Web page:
FDA OKs Second Trial to Test Effects of Stem-cell Infusions

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by Patricia Inácio, PhD |

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The U.S. Food and Drug Administration (FDA) has approved a Phase 3 trial to test multiple infusions of fat-derived mesenchymal stem cells — ones obtained from healthy donors — in people with Parkinson’s disease.

The Hope Biosciences Stem Cell Research Foundation (HBSCRF), which received the authorization, already has a similar study underway that is examining the efficacy of such infusions using patients’ own fat-derived mesenchymal stem cells.

That Phase 2 study (NCT04928287) — which is ongoing at HBSCRF, in Sugar Land, Texas, and is currently enrolling participants — is testing in parallel a patient’s own (autologous) fat-derived mesenchymal stem cells compared with a placebo. Up to 24 patients will be able to enroll in this study; more information is available here.

In the new Phase 3 trial, up to 60 men and women, ages 45-80, will be recruited. Eligible participants will have been diagnosed in the previous two years with mild to moderate Parkinson’s disease. Those interested in learning more information about this trial can call 346-900-0340. 

The new trial will test the safety and effectiveness of donor fat-derived mesenchymal stem cells, delivered as an intravenous (into-the-vein) infusion, in improving a patient’s ability to conduct daily activities and on quality of life.

Adipose-derived, meaning fat-derived, stem cells are advantageous for use because they can be acquired through a minimally invasive procedure called a lipectomy — a surgical procedure to remove body fat.

“We have to explore every facet of how adipose-derived mesenchymal stem cells act in this disease condition,” Donna Chang, HBSCRF’s founder, said in a press release.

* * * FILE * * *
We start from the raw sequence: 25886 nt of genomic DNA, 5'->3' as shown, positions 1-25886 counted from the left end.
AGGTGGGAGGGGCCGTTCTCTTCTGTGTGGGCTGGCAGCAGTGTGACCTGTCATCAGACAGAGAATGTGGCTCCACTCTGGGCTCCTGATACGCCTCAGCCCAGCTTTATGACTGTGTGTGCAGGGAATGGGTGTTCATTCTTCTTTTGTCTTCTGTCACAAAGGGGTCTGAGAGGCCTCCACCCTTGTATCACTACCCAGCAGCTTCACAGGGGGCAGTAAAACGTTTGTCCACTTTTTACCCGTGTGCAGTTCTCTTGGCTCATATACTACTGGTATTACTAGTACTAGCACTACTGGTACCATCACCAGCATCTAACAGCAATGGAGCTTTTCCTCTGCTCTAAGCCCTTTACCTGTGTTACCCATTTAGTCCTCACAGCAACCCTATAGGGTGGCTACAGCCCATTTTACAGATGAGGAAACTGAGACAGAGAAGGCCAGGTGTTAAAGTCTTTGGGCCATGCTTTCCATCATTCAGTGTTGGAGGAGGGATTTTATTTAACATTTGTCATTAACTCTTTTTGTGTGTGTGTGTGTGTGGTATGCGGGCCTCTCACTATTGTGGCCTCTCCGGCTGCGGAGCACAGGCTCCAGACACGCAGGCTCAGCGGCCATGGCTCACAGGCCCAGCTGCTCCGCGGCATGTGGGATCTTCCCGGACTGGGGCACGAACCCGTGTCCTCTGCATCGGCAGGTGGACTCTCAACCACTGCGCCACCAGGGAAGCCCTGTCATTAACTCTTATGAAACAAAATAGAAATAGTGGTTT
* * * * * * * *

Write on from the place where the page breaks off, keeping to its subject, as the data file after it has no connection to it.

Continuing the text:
The cells can be acquired from the patient — autologous — or from a donor, in which case it’s called allogeneic. While a patient’s own stem cells have clear advantages, such as a lower risk for rejection of the transplant, acquiring the necessary numbers for infusion is often a major limitation. Moreover, the cells need to be isolated , expanded in the lab, and frozen for future use, which can be a timely process.

“Our primary research focus has always been on autologous stem cells, but in COVID, for example, when we ran three simultaneous studies in prevention and treatment, we encountered a situation where people needed cells but did not have their stem cells banked,” Chang said.

Using donor-derived cells helps bypass some of these limitations as they’re more readily available.

“To serve those patients, we stepped into the world of allogeneic studies and discovered safety intact,” Chang said.

“We recognize that there is a population of patients who need help immediately and could benefit from the use of allogeneic cells,” she said. “We see it as our responsibility to explore the possibilities, and we are hopeful that these trials will yield valuable information individually and as a research set.”

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